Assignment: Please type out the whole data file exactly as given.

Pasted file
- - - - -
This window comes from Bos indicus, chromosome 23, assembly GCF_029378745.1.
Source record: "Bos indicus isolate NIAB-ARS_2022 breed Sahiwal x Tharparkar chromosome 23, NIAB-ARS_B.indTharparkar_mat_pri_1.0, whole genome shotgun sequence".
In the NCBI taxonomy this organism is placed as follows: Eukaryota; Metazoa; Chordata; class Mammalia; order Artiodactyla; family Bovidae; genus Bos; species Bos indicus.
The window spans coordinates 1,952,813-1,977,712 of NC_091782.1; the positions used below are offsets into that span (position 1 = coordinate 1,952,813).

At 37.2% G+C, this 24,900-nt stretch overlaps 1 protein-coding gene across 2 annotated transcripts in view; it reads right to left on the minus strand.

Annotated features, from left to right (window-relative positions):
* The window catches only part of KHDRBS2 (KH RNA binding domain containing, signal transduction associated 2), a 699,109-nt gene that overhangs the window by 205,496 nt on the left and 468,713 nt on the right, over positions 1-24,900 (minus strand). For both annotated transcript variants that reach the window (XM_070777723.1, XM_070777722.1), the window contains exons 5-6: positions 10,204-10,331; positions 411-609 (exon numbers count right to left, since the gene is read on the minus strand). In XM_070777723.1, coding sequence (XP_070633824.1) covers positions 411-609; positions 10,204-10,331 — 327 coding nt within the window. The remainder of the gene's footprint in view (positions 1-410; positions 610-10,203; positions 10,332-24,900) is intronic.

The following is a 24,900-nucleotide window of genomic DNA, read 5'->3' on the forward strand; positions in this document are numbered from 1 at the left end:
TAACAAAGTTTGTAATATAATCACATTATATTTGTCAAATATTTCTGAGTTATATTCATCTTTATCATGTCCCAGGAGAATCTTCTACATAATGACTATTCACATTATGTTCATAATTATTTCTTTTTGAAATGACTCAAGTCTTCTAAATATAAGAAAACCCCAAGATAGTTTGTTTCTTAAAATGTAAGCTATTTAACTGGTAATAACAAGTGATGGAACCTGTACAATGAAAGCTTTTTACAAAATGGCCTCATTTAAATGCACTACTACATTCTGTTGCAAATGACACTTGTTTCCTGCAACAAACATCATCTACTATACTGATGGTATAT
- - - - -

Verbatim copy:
This window comes from Bos indicus, chromosome 23, assembly GCF_029378745.1.
Source record: "Bos indicus isolate NIAB-ARS_2022 breed Sahiwal x Tharparkar chromosome 23, NIAB-ARS_B.indTharparkar_mat_pri_1.0, whole genome shotgun sequence".
In the NCBI taxonomy this organism is placed as follows: Eukaryota; Metazoa; Chordata; class Mammalia; order Artiodactyla; family Bovidae; genus Bos; species Bos indicus.
The window spans coordinates 1,952,813-1,977,712 of NC_091782.1; the positions used below are offsets into that span (position 1 = coordinate 1,952,813).

At 37.2% G+C, this 24,900-nt stretch overlaps 1 protein-coding gene across 2 annotated transcripts in view; it reads right to left on the minus strand.

Annotated features, from left to right (window-relative positions):
* The window catches only part of KHDRBS2 (KH RNA binding domain containing, signal transduction associated 2), a 699,109-nt gene that overhangs the window by 205,496 nt on the left and 468,713 nt on the right, over positions 1-24,900 (minus strand). For both annotated transcript variants that reach the window (XM_070777723.1, XM_070777722.1), the window contains exons 5-6: positions 10,204-10,331; positions 411-609 (exon numbers count right to left, since the gene is read on the minus strand). In XM_070777723.1, coding sequence (XP_070633824.1) covers positions 411-609; positions 10,204-10,331 — 327 coding nt within the window. The remainder of the gene's footprint in view (positions 1-410; positions 610-10,203; positions 10,332-24,900) is intronic.

The following is a 24,900-nucleotide window of genomic DNA, read 5'->3' on the forward strand; positions in this document are numbered from 1 at the left end:
TAACAAAGTTTGTAATATAATCACATTATATTTGTCAAATATTTCTGAGTTATATTCATCTTTATCATGTCCCAGGAGAATCTTCTACATAATGACTATTCACATTATGTTCATAATTATTTCTTTTTGAAATGACTCAAGTCTTCTAAATATAAGAAAACCCCAAGATAGTTTGTTTCTTAAAATGTAAGCTATTTAACTGGTAATAACAAGTGATGGAACCTGTACAATGAAAGCTTTTTACAAAATGGCCTCATTTAAATGCACTACTACATTCTGTTGCAAATGACACTTGTTTCCTGCAACAAACATCATCTACTATACTGATGGTATAT